Soldiers in Ivory Coast have gone on television to urge President Laurent Gbagbo to resume war with rebel forces which hold half of the country.
Tension is growing between rebels and the army
They also demanded the resignation of the army chief.
The soldiers said were not attempting a coup, and that they only wanted to "get rid of" the rebels.
On Saturday foreign troops monitoring a fragile ceasefire used teargas to stop supporters of Mr Gbagbo from marching on the rebel stronghold.
Ivorian state TV on Sunday evening interrupted its programmes, saying a group of soldiers had forced its way into the television building in the main city of Abidjan.
The soldiers read a statement saying: "We are asking the president to allow us to resume the war."
They demanded that peacekeepers let them move to rebel-controlled areas.
They said they had what they needed to "liberate" the country within 48 hours.
"We are asking (Army Chief of Staff) General Doue and Touvoli of the National Gendarmerie to resign," the statement added.
"It is not a coup. We support the president of the republic."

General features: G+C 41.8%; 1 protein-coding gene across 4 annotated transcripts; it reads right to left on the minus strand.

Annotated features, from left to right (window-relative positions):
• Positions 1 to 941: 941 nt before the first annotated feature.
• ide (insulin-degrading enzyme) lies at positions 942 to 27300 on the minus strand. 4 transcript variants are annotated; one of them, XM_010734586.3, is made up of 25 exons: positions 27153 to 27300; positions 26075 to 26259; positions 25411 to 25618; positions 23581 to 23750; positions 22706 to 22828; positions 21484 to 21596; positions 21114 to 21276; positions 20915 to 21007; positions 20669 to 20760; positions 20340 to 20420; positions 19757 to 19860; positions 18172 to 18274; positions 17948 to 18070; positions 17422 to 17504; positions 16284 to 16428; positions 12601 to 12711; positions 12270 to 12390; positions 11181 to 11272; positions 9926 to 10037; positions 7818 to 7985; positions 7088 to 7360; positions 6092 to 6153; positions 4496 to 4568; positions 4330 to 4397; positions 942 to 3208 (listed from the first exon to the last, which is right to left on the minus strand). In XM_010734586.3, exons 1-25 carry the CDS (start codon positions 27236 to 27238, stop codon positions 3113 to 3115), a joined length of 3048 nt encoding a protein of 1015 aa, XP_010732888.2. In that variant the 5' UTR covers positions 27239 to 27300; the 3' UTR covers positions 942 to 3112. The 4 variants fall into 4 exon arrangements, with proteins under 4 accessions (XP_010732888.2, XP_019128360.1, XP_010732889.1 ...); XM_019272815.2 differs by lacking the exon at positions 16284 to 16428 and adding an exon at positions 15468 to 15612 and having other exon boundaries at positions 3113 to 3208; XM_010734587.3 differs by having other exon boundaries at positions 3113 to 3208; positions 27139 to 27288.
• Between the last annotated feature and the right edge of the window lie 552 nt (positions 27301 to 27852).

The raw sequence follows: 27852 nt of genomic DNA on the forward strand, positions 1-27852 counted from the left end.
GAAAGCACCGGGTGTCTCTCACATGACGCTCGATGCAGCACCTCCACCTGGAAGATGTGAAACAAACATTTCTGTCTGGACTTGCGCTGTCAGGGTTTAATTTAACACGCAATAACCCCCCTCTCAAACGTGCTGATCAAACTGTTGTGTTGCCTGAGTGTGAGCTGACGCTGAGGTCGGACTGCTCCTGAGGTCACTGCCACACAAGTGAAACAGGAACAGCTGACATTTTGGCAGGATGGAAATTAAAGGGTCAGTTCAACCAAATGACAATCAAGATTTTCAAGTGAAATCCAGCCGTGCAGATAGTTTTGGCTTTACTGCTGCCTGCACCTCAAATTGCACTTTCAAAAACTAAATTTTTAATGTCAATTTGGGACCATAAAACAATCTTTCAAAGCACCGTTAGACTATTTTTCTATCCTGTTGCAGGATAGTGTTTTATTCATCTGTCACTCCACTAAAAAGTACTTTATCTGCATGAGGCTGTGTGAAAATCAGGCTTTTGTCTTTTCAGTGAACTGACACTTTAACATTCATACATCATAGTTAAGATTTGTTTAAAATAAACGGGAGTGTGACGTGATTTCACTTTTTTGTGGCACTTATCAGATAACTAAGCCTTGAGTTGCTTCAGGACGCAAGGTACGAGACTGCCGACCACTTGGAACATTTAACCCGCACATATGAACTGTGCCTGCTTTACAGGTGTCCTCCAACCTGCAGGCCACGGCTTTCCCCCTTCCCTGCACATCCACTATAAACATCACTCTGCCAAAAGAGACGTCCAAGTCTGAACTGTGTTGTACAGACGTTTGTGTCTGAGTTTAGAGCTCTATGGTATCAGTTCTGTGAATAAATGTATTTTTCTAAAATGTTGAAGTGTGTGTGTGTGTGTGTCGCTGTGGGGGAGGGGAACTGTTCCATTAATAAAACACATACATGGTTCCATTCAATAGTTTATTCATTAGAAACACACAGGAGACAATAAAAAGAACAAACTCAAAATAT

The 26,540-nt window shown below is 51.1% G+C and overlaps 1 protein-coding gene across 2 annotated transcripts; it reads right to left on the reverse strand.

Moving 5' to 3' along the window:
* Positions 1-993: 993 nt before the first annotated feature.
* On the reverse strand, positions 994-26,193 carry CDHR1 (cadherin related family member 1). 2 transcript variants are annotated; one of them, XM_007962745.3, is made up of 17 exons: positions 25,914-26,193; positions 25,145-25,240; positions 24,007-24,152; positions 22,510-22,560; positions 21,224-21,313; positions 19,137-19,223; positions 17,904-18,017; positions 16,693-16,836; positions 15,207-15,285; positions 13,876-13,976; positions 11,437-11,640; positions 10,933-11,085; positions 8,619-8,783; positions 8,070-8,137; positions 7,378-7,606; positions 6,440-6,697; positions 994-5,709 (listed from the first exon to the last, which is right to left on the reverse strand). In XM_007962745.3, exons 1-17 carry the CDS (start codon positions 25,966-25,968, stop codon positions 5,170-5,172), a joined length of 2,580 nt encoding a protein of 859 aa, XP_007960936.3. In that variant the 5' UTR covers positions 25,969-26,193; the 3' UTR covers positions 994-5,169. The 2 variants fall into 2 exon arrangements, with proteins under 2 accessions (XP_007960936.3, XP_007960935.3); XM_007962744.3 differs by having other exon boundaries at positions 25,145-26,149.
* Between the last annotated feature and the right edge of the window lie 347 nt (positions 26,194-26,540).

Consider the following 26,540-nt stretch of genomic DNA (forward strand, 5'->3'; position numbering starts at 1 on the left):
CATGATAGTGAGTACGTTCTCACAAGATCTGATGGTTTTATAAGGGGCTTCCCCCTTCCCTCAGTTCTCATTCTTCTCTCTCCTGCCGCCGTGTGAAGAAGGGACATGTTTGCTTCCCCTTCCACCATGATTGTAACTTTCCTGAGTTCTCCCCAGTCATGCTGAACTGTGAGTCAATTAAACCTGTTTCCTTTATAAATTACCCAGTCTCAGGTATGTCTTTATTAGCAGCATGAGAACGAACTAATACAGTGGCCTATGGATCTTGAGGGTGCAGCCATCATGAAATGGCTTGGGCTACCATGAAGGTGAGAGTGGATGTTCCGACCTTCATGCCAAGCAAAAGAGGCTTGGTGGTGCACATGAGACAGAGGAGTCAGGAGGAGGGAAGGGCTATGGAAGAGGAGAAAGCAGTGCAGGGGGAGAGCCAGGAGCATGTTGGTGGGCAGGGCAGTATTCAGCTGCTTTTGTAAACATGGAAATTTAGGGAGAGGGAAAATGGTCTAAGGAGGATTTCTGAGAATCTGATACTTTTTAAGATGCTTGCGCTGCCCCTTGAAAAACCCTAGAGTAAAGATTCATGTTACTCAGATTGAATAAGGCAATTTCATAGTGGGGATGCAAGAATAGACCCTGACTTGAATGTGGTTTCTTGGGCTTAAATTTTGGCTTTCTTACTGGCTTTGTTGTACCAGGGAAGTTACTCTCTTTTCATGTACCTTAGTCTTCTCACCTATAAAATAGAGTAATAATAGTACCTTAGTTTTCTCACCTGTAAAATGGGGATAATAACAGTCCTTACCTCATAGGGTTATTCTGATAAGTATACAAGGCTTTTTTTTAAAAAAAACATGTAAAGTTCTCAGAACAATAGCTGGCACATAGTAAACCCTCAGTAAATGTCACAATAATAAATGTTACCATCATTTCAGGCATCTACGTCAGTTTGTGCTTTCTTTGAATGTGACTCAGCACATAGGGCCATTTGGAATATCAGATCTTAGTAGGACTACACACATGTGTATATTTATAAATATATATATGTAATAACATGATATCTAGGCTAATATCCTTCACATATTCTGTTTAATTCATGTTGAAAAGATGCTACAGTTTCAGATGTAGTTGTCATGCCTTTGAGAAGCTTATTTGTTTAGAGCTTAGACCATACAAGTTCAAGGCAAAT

On Saturday, about 200 hardline supporters of the president, reportedly accompanied
by soldiers, were dispersed by French peacekeepers as they tried to reach the rebel stronghold of Bouake
About 4,000 French troops and 1,300 West African soldiers are monitoring a fragile ceasefire signed in May.
Gbagbo has been facing insurgents for more than a year
The rebel New Forces hold the north, while Mr Gbagbo is in control of the largely Christian and animist south.
In September the New Forces pulled out of a power-sharing government, accusing the president of not honouring a French-brokered peace settlement.
The rebellion was launched in September 2002 in the former French colony, with northerners accusing southerners of systematic discrimination.